* The title is a quote from Dune. I know it’s in the movie, but I’m not sure if it’s from the book, too.
I am at both an end and a beginning. I am at the beginning of the journey of being a missionary. It’s one I’ve been looking forward to for most of my life. But I’m at an end, too. This is the end of “normal life” (whatever that might be). This is the end of being a plain old American, a Montanan, a member of the workforce. I am already leaving my culture.
I am so excited.
My journey from “called to missions” to “itinerating as a missionary” has been a long one, 20 years in the making. I always thought I would be about 22 when I got here, not 32. I’m glad it didn’t happen when I was 22, because then I would be doing something entirely different than what I now feel called to do. It’s been a sort of gradual, gentle, meandering process of God sort of gently leading me here and there, giving me new ideas and dreams, and making me ready (I hope…*she says with some trepidation*) for the sudden fruition of my long-ago calling.
You can read about the initial development of my call here. I’ll write other posts about how my dreams have changed and grown over the last twenty years.
But here is the process I have been working through for the last few years:
Paying off loans.
“I’m in the ministry of paying off my loans so I can go into full-time missions.” I’ve said that often over the last couple of years.
To apply for AG missions, you have to not have above a certain amount of debt, because some of the money you raise in itineration will go to paying off your debt, and it’s not quite fair to ask all the hard-working people who support you to also support outrageous debt. I’ve spent the ten years since I graduated from college and the four years since I graduated from seminary paying as much of my school loans as possible, always paying more than the required amount in a bill. My college loans are almost paid off, and my seminary loans are cut down by half. God has always provided what I needed.
Being with my family.
I’ve known for twenty years that I’m going to spend the rest of my life far away from my family. After I moved away to college, I spent the next ten years not living in Montana, where most of my family lives. Soon after graduating from AGTS, I suddenly felt the need to move back to Montana and spend a few years with my family before the rest of my life happens.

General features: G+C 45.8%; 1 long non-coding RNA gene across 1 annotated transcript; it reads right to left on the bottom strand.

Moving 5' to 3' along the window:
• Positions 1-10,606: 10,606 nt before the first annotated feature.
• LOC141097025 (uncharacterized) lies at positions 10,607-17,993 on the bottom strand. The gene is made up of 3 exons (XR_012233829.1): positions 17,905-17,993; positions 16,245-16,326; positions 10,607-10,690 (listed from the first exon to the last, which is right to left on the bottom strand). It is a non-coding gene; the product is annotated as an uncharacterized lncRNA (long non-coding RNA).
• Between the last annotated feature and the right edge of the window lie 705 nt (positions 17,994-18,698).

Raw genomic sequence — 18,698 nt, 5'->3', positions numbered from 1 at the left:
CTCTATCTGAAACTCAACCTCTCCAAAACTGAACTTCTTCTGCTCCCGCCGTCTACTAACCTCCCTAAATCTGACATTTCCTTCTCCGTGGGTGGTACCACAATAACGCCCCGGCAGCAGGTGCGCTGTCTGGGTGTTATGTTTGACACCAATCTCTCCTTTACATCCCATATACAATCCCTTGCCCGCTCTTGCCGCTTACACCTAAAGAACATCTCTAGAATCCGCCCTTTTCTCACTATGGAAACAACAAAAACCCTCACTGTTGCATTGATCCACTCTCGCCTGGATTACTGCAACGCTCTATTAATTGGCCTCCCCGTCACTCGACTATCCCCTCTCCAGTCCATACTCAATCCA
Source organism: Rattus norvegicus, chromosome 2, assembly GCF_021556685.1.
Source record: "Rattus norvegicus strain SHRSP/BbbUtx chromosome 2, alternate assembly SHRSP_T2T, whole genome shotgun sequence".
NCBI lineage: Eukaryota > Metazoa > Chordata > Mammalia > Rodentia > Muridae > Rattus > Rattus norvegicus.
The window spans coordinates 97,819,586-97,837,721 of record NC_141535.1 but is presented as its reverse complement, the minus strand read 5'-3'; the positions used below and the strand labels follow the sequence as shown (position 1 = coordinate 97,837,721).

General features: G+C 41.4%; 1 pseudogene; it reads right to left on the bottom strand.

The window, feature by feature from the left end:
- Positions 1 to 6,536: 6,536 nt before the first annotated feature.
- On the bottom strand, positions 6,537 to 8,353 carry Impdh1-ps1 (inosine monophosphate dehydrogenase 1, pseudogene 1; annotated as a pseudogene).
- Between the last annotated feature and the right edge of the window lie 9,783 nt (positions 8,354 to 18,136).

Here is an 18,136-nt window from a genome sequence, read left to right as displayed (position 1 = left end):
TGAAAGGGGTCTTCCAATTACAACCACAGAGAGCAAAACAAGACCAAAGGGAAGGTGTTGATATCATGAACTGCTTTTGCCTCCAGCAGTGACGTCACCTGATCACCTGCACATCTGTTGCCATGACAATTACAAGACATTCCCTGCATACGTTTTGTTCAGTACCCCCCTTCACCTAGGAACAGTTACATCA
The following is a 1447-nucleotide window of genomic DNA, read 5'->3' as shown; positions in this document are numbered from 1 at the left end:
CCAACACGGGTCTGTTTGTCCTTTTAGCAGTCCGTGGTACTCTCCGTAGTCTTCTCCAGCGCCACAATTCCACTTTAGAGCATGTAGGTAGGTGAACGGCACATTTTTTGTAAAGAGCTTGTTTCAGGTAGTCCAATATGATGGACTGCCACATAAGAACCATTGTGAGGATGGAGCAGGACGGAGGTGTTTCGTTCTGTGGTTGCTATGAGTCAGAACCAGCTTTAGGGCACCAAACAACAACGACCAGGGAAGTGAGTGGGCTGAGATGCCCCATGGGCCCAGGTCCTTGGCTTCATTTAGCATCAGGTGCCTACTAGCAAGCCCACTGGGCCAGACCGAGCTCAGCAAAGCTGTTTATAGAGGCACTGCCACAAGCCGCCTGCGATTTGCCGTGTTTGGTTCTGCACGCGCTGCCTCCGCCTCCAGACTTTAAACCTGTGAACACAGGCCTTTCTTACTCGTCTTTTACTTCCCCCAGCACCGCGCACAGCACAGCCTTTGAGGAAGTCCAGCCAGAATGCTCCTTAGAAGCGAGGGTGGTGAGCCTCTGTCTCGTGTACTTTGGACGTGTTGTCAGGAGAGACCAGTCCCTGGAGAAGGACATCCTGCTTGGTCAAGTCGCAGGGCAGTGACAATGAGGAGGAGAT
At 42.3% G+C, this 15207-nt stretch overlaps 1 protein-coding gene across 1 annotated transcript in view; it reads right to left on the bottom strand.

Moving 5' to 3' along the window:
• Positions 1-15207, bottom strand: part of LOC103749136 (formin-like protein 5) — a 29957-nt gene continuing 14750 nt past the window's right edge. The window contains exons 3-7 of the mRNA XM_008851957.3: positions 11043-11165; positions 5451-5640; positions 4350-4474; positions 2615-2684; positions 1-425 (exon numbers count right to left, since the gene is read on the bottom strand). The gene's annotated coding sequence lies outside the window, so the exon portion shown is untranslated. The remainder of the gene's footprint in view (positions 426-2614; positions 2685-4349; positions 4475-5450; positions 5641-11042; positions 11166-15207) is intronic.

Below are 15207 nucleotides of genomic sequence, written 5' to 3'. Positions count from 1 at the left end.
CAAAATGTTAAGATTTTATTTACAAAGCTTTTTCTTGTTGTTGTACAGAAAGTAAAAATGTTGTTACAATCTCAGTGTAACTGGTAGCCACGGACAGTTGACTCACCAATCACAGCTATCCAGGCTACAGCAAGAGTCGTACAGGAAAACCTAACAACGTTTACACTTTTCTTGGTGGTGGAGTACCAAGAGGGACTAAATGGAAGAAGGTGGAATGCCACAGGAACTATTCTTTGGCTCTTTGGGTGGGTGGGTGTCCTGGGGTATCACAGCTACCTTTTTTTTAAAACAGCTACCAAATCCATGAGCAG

I’ve been here longer than I anticipated, four years. I’ve worked with my mom, lived with my dad, seen my two sisters married, met my baby niece and two nephews soon after their births, visited with my younger brother on his return from Iraq and Afghanistan Army tours, gotten to know my other younger brother as an adult, hosted Christmas at my house for the first time, been involved in my younger sister’s in-laws’ ministry, and been present for three deaths and many weddings and births.
Getting my ministerial license.
A minister’s license, if not ordination, is usually a prerequisite for full-time missions.
This was a journey in and of itself. There was an application process, multiple references needed, a test to take, two interviews, and finally approval and the licensing service. In the interviews with local pastors and district leaders, I found that telling them why I wanted a license when I wasn’t going into pastoral ministry and describing my calling moved me deeply and made me cry. I tend to find this a little humiliating, but the fact was that the men I was talking to could see my passion for my unusual calling, and God gave me favor in their eyes.
Applying for Assemblies of God missions.
This was such a process that I’m going to write a whole blog post about it. The short version is that it took more than a year from the time I first asked for an application until the time I was officially approved by the World Missions Executive Committee on October 18, 2013. The long version is…it was ultimately a good process.